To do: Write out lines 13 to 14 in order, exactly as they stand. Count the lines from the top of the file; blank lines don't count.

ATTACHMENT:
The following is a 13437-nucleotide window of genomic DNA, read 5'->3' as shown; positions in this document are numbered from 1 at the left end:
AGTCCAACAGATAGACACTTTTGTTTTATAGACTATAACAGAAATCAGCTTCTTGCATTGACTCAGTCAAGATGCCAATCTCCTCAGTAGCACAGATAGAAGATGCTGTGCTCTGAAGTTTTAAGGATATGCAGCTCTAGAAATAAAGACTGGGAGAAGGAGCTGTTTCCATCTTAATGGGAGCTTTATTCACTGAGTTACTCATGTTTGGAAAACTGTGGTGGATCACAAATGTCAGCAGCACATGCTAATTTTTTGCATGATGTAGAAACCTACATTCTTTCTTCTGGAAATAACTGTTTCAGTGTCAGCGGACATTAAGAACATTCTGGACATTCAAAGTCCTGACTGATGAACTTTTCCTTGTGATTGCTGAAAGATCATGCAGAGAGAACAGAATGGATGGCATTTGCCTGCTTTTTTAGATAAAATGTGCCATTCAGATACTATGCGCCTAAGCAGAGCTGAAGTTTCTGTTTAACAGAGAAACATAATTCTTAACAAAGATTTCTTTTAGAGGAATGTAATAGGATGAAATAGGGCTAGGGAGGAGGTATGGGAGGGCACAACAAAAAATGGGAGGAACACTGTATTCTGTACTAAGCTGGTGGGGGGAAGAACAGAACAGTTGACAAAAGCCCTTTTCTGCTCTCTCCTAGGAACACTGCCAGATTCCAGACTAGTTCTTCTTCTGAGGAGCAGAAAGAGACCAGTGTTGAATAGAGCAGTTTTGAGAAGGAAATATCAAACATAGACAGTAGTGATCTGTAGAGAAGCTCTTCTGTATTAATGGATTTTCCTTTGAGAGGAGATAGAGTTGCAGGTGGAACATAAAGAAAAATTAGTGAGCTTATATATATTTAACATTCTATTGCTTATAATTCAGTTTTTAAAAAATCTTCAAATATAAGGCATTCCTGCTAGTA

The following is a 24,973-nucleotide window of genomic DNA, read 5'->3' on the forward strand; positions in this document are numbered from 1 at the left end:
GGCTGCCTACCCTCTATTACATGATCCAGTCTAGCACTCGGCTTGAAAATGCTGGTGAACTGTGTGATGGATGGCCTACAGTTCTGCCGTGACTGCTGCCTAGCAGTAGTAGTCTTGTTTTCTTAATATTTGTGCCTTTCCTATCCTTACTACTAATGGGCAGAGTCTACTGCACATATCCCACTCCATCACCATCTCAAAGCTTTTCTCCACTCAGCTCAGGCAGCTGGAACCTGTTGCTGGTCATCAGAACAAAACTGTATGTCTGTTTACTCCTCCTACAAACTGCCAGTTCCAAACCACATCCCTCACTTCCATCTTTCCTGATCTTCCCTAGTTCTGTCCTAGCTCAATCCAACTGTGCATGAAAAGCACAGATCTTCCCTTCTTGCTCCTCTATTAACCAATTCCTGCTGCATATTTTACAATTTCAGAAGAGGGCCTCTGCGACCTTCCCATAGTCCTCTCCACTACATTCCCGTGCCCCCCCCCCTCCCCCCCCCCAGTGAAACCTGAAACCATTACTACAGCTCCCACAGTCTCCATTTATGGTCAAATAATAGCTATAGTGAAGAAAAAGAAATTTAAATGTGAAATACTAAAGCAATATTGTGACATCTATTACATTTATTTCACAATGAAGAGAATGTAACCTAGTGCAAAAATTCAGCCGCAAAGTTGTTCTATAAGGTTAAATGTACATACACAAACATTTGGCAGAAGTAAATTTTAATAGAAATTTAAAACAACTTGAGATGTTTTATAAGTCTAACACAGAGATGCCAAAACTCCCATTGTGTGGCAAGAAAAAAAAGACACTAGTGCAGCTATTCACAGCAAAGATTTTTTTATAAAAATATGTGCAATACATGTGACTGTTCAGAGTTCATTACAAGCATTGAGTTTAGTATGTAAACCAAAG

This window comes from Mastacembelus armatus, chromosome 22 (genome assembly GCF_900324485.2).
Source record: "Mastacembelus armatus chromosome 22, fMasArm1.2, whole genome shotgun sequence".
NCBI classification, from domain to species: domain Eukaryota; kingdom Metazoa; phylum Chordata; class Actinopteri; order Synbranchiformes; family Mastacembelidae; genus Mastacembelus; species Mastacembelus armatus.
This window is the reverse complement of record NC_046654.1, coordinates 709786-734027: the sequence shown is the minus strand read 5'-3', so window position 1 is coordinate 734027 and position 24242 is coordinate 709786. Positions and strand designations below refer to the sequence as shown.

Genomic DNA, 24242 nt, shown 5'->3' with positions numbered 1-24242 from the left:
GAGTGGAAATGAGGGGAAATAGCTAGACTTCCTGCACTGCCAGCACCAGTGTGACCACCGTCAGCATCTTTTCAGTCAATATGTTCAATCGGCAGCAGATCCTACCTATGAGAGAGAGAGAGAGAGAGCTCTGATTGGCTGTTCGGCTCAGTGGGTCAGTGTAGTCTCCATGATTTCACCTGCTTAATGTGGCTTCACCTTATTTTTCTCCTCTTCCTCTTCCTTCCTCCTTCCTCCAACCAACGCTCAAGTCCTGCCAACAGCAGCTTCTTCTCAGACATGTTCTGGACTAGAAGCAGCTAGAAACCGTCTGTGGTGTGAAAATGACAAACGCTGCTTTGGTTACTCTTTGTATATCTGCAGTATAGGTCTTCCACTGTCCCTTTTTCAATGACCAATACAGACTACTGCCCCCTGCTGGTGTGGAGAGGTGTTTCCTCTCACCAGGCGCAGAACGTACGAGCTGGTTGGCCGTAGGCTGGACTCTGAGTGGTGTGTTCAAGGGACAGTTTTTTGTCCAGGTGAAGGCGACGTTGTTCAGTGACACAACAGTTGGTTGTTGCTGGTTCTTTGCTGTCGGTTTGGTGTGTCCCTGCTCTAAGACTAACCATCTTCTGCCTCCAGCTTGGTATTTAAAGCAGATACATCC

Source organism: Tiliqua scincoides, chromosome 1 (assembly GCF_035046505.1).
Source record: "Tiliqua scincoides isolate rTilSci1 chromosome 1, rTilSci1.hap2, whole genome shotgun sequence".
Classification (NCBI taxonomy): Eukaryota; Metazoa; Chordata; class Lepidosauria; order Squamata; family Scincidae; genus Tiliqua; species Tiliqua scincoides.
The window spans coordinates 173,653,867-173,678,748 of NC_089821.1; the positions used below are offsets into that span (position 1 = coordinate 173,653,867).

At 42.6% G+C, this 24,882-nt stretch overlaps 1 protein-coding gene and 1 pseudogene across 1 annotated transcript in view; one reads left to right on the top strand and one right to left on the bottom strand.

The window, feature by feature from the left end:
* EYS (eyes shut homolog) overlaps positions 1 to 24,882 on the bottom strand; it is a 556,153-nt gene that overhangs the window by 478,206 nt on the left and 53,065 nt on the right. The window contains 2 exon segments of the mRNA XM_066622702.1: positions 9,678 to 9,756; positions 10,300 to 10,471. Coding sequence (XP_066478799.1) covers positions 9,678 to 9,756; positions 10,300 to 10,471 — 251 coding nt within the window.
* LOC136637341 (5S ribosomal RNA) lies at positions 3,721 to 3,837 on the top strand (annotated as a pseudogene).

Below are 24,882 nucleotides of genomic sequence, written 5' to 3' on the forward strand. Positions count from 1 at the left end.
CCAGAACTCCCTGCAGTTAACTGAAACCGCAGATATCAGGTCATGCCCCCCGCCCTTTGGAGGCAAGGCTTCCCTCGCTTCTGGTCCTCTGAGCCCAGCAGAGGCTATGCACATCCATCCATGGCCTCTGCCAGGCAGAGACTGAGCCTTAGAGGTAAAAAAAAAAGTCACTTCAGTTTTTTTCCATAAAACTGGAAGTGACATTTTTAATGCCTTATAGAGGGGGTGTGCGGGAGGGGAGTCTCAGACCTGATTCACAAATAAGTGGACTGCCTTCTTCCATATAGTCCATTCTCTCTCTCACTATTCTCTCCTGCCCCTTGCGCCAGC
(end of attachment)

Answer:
Classification (NCBI taxonomy): Eukaryota; Metazoa; Chordata; class Lepidosauria; order Squamata; family Scincidae; genus Tiliqua; species Tiliqua scincoides.
The window spans coordinates 173,653,867-173,678,748 of NC_089821.1; the positions used below are offsets into that span (position 1 = coordinate 173,653,867).